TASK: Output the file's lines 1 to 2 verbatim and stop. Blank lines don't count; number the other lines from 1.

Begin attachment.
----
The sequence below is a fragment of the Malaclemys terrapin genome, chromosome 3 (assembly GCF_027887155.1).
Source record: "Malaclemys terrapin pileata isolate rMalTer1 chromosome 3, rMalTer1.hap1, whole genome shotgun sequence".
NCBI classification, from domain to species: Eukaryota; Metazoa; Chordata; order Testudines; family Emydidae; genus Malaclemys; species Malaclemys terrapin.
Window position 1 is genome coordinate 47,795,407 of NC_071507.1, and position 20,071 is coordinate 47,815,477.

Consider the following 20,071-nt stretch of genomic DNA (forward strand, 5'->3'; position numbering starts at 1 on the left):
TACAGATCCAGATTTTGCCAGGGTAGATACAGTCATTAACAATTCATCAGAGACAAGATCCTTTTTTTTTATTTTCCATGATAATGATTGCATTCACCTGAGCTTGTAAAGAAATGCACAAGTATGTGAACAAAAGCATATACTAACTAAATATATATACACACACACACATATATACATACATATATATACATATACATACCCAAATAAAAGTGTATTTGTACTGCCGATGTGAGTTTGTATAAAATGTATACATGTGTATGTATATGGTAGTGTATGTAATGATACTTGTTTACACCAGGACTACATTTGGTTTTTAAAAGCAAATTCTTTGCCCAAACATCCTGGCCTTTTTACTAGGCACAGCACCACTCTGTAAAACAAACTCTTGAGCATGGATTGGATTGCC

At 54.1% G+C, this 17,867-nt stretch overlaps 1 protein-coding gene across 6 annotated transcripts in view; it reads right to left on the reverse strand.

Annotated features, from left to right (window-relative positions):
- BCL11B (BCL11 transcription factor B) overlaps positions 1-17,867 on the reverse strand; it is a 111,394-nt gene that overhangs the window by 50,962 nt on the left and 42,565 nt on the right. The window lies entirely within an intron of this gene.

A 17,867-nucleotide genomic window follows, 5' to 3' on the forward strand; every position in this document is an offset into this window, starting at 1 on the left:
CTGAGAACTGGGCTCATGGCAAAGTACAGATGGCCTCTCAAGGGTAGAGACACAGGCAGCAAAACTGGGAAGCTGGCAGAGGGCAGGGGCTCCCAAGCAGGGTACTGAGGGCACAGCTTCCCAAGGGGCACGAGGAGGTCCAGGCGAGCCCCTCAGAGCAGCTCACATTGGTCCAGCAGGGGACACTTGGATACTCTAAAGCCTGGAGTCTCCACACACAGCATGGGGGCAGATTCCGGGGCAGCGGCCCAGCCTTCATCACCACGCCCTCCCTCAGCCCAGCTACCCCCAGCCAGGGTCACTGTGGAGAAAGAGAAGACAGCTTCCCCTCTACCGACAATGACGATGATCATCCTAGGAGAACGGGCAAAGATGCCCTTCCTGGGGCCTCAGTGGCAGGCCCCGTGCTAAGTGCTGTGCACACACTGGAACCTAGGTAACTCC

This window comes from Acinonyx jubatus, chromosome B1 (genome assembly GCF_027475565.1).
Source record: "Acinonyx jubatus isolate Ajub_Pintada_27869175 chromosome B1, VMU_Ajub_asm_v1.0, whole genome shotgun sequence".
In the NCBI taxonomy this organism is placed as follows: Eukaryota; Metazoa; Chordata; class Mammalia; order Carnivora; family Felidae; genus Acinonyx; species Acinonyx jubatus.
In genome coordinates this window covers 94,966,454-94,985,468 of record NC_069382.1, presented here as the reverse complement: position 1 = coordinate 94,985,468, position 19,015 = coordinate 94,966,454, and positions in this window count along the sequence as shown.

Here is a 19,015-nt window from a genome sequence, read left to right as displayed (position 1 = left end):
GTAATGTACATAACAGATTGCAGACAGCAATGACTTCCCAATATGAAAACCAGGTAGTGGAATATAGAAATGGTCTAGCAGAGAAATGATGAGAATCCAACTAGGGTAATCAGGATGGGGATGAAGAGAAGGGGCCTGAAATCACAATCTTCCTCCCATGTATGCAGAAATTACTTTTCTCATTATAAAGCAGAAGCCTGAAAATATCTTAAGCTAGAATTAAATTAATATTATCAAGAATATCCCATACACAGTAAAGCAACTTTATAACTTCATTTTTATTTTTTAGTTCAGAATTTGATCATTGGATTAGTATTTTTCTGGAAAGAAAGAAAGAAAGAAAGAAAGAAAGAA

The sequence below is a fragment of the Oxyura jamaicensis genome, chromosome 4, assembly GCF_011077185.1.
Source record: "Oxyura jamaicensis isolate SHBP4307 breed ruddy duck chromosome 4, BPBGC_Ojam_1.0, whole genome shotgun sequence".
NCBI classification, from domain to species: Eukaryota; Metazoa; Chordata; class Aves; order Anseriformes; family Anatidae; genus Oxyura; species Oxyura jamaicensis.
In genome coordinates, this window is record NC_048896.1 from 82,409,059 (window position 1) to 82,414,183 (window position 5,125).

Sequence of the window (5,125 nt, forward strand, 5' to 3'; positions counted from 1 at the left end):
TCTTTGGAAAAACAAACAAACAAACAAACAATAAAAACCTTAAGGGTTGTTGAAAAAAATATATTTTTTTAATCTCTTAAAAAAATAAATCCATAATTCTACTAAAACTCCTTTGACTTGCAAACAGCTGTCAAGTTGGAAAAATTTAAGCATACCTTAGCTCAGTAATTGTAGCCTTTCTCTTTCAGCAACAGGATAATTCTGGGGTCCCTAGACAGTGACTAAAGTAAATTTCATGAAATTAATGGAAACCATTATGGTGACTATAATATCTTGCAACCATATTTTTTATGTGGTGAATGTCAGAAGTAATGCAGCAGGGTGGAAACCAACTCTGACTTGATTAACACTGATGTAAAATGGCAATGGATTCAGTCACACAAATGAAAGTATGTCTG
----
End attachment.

The sequence below is a fragment of the Malaclemys terrapin genome, chromosome 3 (assembly GCF_027887155.1).
Source record: "Malaclemys terrapin pileata isolate rMalTer1 chromosome 3, rMalTer1.hap1, whole genome shotgun sequence".